Pathology of Carcinoma Ex Pleomorphic Adenoma 

Updated: Dec 29, 2021
  • Author: Hilary Somerset Sillik, MD; Chief Editor: Justin A Bishop, MD  more...
  • Print


Carcinoma ex pleomorphic adenoma is defined as an epithelial and/or myoepithelial malignancy arising from a primary or recurrent pleomorphic adenoma. [1] It was first described by Beahrs et al in 1957. [2] In most instances the luminal epithelial cells undergo malignant change, though a combination of epithelial and myoepithelial malignancy or purely myoepithelial carcinoma may also occur.

Carcinoma ex pleomorphic adenoma represents the most common malignant change to occur in pleomorphic adenomas. Other malignant neoplasms to arise in the setting of a pleomorphic adenoma include carcinosarcoma (true malignant mixed tumor) and metastasizing pleomorphic adenoma.



The exact etiologic factors associated with malignant transformation have been largely ill-defined; however, exposure to radiation is thought to be a factor (as it is with pleomorphic adenomas). Undoubtedly, carcinogenesis can also be attributed to the development and accumulation of genetic instabilities over time. [3, 4]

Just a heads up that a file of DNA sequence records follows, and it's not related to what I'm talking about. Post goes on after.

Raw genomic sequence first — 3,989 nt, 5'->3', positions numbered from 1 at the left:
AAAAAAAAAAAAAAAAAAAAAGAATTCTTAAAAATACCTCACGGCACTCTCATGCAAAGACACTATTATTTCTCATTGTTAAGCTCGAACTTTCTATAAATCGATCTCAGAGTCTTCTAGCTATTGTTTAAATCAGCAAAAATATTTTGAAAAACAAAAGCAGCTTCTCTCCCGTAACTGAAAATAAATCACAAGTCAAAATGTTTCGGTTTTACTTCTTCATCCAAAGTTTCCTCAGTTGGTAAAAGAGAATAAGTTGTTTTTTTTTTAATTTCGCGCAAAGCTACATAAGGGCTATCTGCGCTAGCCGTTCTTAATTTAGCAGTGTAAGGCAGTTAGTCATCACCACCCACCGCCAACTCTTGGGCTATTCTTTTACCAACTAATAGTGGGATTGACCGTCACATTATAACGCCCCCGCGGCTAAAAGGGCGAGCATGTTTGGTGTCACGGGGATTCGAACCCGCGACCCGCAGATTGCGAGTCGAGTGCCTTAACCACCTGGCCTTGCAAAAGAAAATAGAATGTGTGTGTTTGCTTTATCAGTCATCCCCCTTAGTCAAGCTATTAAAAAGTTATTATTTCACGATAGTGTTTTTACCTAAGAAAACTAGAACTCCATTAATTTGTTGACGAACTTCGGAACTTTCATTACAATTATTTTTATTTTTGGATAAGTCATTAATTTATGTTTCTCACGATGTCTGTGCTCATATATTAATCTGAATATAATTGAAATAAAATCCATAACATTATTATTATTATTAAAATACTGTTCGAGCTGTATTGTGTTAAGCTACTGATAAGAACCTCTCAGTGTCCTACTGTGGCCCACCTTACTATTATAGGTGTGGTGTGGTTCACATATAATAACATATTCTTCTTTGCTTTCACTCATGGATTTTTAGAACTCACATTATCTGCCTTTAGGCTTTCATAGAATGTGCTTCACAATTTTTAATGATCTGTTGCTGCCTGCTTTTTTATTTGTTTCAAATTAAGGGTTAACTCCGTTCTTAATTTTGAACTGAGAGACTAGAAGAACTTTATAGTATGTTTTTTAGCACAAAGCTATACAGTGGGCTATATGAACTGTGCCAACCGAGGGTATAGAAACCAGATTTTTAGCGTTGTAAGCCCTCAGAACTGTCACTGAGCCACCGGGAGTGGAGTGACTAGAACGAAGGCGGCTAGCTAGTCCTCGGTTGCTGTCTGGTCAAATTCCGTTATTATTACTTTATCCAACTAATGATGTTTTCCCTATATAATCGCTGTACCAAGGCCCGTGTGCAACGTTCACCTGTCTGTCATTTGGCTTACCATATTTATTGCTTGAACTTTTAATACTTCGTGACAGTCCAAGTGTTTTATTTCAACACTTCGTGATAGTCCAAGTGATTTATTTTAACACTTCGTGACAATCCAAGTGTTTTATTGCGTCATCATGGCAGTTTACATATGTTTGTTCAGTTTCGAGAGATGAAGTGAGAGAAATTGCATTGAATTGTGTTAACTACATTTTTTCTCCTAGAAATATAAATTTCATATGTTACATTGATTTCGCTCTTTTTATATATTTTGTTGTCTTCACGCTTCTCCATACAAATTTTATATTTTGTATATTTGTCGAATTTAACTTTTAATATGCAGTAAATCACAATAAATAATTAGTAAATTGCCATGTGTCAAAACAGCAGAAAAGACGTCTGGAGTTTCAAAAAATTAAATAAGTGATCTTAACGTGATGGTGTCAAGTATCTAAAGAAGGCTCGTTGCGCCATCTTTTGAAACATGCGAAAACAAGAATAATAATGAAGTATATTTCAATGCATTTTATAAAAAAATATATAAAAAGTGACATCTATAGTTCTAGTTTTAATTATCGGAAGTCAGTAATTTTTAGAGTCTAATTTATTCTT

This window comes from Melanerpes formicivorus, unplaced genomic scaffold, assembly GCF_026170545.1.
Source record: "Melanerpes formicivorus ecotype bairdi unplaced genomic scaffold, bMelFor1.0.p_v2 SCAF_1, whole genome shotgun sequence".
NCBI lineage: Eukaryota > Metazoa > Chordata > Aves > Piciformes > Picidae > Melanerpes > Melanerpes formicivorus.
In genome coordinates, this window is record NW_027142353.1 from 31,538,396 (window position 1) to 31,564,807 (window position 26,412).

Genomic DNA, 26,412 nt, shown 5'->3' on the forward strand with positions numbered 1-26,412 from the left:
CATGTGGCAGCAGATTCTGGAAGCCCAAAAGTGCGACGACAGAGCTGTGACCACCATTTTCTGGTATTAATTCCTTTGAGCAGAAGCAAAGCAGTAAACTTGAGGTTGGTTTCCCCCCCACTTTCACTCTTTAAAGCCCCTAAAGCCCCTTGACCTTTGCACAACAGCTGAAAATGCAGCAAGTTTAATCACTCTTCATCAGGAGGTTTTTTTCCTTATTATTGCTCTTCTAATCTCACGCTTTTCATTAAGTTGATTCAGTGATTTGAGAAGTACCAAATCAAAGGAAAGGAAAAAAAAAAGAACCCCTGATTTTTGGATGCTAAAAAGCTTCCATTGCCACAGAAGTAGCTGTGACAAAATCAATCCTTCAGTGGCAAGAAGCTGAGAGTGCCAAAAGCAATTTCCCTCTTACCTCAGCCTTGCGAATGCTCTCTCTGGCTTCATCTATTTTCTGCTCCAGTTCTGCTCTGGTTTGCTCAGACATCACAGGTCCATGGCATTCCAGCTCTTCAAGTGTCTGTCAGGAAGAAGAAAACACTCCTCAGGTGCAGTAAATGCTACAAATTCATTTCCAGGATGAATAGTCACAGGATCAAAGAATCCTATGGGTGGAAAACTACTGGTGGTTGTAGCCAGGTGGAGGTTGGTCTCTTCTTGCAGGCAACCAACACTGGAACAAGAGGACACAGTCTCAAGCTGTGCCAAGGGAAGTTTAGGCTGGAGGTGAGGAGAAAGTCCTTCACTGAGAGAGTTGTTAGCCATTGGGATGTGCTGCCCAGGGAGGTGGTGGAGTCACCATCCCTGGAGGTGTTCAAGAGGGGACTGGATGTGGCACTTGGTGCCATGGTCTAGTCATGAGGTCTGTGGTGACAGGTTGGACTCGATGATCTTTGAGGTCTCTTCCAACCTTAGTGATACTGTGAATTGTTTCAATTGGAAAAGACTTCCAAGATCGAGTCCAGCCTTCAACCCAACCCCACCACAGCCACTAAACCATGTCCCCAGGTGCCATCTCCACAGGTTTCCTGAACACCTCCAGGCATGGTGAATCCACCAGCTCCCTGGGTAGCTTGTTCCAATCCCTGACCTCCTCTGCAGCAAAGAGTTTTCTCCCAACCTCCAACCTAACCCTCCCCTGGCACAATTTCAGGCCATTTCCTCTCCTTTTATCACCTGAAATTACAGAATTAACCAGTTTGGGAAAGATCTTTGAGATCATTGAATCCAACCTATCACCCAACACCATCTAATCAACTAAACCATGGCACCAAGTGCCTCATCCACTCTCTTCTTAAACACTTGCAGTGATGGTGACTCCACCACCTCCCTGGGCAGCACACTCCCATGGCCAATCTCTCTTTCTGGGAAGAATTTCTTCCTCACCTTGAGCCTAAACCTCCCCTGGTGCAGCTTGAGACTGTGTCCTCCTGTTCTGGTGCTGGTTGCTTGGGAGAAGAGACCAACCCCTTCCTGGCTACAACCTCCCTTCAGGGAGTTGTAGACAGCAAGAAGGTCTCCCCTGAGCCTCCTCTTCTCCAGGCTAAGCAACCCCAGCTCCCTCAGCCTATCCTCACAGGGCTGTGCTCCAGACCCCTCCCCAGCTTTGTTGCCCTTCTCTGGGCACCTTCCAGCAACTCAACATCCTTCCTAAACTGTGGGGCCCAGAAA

Carcinoma ex pleomorphic adenoma develops in approximately 6% of pleomorphic adenomas; it constitutes 3.6% of all salivary gland tumors and 12% of malignant salivary gland tumors. [1, 5, 6, 7, 8]

This malignancy is most often seen in patients in the sixth to seventh decades of life with a median age at onset 10 to 20 years older than that for pleomorphic adenomas; this difference in age of peak incidence supports the supposition that longstanding tumors are more prone to malignant change (and justifies their removal). [9] Not surprisingly, carcinoma ex pleomorphic adenoma is rarely encountered in children or in patients younger than 30 years. [10, 11]

Some geographic prevalence variations have also been reported, though the significance of these findings is unknown. [4, 12, 13, 14]



Carcinoma ex pleomorphic adenoma most commonly arises in the major salivary glands and more specifically the parotid gland (67%); the submandibular gland (15%) and sublingual gland (1%) are less often involved. [5, 6]

The tumor tends to occur in the deep lobe of the parotid, which may partly explain the low preoperative diagnostic accuracy and sensitivity of fine-needle aspiration. [14]

In the minor salivary glands, the palate is the most common site of occurrence. [7, 15, 16, 17, 18, 19]